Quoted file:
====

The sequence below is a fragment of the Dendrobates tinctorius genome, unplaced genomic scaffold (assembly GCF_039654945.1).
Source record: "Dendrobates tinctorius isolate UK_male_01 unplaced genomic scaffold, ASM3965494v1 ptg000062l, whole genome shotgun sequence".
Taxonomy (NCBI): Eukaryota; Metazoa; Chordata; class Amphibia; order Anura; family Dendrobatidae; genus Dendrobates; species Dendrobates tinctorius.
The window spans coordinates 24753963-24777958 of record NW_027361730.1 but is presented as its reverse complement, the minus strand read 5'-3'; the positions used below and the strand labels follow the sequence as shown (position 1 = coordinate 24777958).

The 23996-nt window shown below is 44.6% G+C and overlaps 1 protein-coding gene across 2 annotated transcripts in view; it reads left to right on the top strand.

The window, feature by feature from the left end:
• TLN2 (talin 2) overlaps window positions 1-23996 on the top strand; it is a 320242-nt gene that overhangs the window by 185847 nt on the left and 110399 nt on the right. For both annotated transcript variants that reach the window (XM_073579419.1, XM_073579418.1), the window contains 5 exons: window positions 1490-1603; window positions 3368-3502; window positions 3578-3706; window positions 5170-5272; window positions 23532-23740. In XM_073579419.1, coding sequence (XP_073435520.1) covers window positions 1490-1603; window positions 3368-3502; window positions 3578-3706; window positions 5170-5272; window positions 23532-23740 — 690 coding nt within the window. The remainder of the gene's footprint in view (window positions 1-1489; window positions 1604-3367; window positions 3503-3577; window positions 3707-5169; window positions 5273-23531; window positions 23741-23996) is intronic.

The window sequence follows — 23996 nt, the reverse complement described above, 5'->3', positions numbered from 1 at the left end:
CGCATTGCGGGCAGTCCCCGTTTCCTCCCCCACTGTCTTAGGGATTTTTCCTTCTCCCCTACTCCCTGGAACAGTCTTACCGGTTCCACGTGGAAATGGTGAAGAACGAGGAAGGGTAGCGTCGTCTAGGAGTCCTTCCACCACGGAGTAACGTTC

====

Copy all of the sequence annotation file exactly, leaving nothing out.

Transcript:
The sequence below is a fragment of the Dendrobates tinctorius genome, unplaced genomic scaffold (assembly GCF_039654945.1).
Source record: "Dendrobates tinctorius isolate UK_male_01 unplaced genomic scaffold, ASM3965494v1 ptg000062l, whole genome shotgun sequence".
Taxonomy (NCBI): Eukaryota; Metazoa; Chordata; class Amphibia; order Anura; family Dendrobatidae; genus Dendrobates; species Dendrobates tinctorius.
The window spans coordinates 24753963-24777958 of record NW_027361730.1 but is presented as its reverse complement, the minus strand read 5'-3'; the positions used below and the strand labels follow the sequence as shown (position 1 = coordinate 24777958).

The 23996-nt window shown below is 44.6% G+C and overlaps 1 protein-coding gene across 2 annotated transcripts in view; it reads left to right on the top strand.

The window, feature by feature from the left end:
• TLN2 (talin 2) overlaps window positions 1-23996 on the top strand; it is a 320242-nt gene that overhangs the window by 185847 nt on the left and 110399 nt on the right. For both annotated transcript variants that reach the window (XM_073579419.1, XM_073579418.1), the window contains 5 exons: window positions 1490-1603; window positions 3368-3502; window positions 3578-3706; window positions 5170-5272; window positions 23532-23740. In XM_073579419.1, coding sequence (XP_073435520.1) covers window positions 1490-1603; window positions 3368-3502; window positions 3578-3706; window positions 5170-5272; window positions 23532-23740 — 690 coding nt within the window. The remainder of the gene's footprint in view (window positions 1-1489; window positions 1604-3367; window positions 3503-3577; window positions 3707-5169; window positions 5273-23531; window positions 23741-23996) is intronic.

The window sequence follows — 23996 nt, the reverse complement described above, 5'->3', positions numbered from 1 at the left end:
CGCATTGCGGGCAGTCCCCGTTTCCTCCCCCACTGTCTTAGGGATTTTTCCTTCTCCCCTACTCCCTGGAACAGTCTTACCGGTTCCACGTGGAAATGGTGAAGAACGAGGAAGGGTAGCGTCGTCTAGGAGTCCTTCCACCACGGAGTAACGTTC